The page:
From Louisa May Alcott’s beloved classic Little Women, Geraldine Brooks has taken the character of the absent father, March, who has gone off to war, leaving his wife and daughters to make do in mean times. To evoke him, Brooks turned to the journals and letters of Bronson Alcott, Louisa May’s father—a friend and confidant of Ralph Waldo Emerson and Henry David Thoreau. In her telling, March emerges as an idealistic chaplain in the little known backwaters of a war that will test his faith in himself and in the Union cause as he learns that his side, too, is capable of acts of barbarism and racism. As he recovers from a near mortal illness, he must reassemble his shattered mind and body and find a way to reconnect with a wife and daughters who have no idea of the ordeals he has been through.

Spanning the vibrant intellectual world of Concord and the sensuous antebellum South, March adds adult resonance to Alcott’s optimistic children’s tale to portray the moral complexity of war, and a marriage tested by the demands of extreme idealism—and by a dangerous and illicit attraction. A lushly written, wholly original tale steeped in the details of another time, March secures Geraldine Brooks’s place as an internationally renowned author of historical fiction."

In blogland, I finally posted my review of Georgette Heyer's Arabella last week, and it was a cute review!! You'll understand that cuteness when you visit the post.. but suffice it to say, again, I really enjoyed Arabella and it is on my favorite reads of 2009 list!

This week I also reviewed Diane Haeger's The Queen's Mistake: A Novel of Catherine Howard. Read my review here, and follow the link there to the recent author interview I posted as well.

Coming up this week, I've got a review and guest post with giveaway scheduled for My Unfair Lady by Kathryne Kennedy. This is a fun Victorian romance and is worth your time when you are in the mood for some light-hearted romance. If you are a newsletter subscriber, you will be eligible to win this later on this year.

I'll also have a big Mailbox Monday to report to you, there are lots of fun finds there so get your pencils ready for your wishlists!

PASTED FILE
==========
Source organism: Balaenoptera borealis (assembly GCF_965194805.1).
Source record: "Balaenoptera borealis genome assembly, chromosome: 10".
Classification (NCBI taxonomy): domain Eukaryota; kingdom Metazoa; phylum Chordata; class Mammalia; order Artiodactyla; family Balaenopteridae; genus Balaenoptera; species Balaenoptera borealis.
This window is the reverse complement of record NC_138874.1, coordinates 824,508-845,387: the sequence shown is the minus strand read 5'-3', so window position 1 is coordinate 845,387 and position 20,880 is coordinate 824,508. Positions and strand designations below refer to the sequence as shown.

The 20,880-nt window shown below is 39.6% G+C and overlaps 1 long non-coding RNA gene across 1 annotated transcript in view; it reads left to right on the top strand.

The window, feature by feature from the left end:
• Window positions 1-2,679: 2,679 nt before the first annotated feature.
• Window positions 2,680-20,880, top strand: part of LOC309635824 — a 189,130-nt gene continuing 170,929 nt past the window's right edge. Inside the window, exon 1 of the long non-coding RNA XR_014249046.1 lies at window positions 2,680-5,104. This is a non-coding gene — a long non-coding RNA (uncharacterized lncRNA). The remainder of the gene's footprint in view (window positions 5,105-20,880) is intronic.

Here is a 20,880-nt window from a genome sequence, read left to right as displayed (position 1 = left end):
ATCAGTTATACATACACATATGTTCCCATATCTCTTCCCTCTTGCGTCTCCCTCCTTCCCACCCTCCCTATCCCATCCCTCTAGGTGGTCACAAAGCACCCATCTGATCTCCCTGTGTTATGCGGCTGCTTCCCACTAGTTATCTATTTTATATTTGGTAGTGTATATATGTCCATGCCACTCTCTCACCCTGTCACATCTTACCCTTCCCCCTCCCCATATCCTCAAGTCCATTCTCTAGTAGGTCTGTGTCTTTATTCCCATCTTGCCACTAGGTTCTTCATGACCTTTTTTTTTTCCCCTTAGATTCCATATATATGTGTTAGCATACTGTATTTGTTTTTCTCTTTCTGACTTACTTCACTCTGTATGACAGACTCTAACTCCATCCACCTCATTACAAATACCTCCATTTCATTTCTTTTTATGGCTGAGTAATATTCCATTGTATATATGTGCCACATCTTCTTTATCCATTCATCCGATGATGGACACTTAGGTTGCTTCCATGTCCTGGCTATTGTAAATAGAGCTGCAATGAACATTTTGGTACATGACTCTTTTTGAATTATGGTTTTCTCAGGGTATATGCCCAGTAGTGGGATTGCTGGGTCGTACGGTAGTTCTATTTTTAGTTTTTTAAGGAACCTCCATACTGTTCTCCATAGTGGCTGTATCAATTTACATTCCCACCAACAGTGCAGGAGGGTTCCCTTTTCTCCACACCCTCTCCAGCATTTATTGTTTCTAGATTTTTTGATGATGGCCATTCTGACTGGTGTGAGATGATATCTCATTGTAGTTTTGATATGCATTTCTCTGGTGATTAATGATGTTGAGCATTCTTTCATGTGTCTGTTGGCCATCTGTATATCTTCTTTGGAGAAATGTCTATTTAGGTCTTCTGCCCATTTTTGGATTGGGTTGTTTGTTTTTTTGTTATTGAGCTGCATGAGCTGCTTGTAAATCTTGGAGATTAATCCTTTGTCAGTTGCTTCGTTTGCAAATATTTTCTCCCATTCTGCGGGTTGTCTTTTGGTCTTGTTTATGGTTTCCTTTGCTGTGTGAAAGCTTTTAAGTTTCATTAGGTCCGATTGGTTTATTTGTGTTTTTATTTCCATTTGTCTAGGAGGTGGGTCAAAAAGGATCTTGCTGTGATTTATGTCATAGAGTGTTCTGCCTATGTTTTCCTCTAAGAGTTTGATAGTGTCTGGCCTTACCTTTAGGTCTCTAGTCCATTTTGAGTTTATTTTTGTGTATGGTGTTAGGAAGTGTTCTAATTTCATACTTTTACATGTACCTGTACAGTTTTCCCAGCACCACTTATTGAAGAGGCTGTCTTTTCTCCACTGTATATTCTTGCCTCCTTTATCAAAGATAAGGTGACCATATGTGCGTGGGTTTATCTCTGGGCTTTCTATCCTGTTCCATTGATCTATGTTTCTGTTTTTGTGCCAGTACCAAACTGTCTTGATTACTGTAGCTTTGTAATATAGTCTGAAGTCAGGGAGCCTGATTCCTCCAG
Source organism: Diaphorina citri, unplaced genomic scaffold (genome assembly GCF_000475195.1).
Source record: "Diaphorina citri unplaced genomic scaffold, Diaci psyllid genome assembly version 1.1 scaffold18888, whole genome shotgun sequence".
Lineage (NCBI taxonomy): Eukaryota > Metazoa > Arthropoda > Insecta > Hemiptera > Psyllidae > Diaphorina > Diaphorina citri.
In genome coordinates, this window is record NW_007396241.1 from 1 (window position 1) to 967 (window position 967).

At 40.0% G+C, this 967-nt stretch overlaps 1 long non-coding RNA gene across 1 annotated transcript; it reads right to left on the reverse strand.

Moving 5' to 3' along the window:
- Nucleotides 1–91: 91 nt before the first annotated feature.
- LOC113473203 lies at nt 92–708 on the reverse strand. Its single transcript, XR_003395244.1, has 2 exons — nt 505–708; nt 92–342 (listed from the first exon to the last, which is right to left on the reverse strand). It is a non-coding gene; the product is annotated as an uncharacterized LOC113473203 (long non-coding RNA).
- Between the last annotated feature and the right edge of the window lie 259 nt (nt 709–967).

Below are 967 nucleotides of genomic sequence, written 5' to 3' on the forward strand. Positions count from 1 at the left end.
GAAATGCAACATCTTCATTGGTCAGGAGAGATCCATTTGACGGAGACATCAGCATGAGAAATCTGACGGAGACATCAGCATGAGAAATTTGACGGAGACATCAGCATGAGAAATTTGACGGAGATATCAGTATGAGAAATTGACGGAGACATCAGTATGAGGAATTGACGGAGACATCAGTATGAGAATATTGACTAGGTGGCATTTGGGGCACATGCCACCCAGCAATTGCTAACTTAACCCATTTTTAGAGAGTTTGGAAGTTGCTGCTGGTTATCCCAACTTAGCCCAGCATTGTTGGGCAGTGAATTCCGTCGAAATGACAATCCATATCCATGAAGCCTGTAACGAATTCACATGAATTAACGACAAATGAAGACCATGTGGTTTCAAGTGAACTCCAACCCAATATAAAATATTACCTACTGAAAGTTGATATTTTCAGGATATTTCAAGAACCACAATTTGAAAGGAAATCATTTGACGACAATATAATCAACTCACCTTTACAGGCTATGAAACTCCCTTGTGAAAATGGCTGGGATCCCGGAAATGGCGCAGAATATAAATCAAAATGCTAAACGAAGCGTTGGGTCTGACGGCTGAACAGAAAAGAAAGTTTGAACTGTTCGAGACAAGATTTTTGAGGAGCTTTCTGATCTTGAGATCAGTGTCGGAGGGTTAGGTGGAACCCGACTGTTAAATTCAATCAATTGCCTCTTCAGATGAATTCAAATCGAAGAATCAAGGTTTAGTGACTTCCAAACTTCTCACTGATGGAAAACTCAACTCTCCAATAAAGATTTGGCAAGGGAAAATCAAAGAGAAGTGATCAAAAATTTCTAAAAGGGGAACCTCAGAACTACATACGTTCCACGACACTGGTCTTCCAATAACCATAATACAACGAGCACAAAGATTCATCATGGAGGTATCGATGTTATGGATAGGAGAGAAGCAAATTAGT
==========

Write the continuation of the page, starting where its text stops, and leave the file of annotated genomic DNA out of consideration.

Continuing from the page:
I've got another award under my belt, this time from Robin at The Lady Gwyn's Kingdom. She got it from Kathleen at Celticlady's Ramblings which she just renamed Book Blog o' The Irish.

I also received this award from Heather at The Maiden's Court, (which she also received from Kathleen); thank you so much for including me in the fun!!

Here are the rules:

1. Post the award on your blog, with the name of the person who has granted the award, and his or her blog link.

2. Pass the award to 5 other blogs that you particularly like. Remember to contact the bloggers to let them know they have been chosen for this award.

I'm passing this on to the most aesthetic blogs I regularly visit & think they look great too:

Arleigh at Historical-fiction.com
Lucy at Enchanted By Josephine
Allie at Hist-Fic Chick
Aimee at My Fluttering Heart
Susie at All Things Royal
Thanks to these awesome blogging babes with some awesome looking blogs to go with their awesome content!

OH, and back to the Gifts topic.. I have ordered some fun items to go with the exclusive newsletter giveaways coming up... mum's the word.. but this will be right around the end of the year so make sure you are signed up!

Repeating last week's IMPORTANT NEWS ALERT!!
Please subscribe to my NEWSLETTER!! Using the Google Friend Connect Follower gadget you can update your preferences there. There is also another Newsletter Gadget right below the Follower gadget on the left sidebar to update your email preferences. I will not spam you. I will not use the newsletter to announce posts or reviews. I will instead simply send out my Sunday Salon posts early to you and have special newsletter-only-giveaways. You must subscribe to the newsletter to be eligible. You will have to verify your email address from the physical email that it will automatically send you. (Check your spam account!) This is not the same as just following the blog!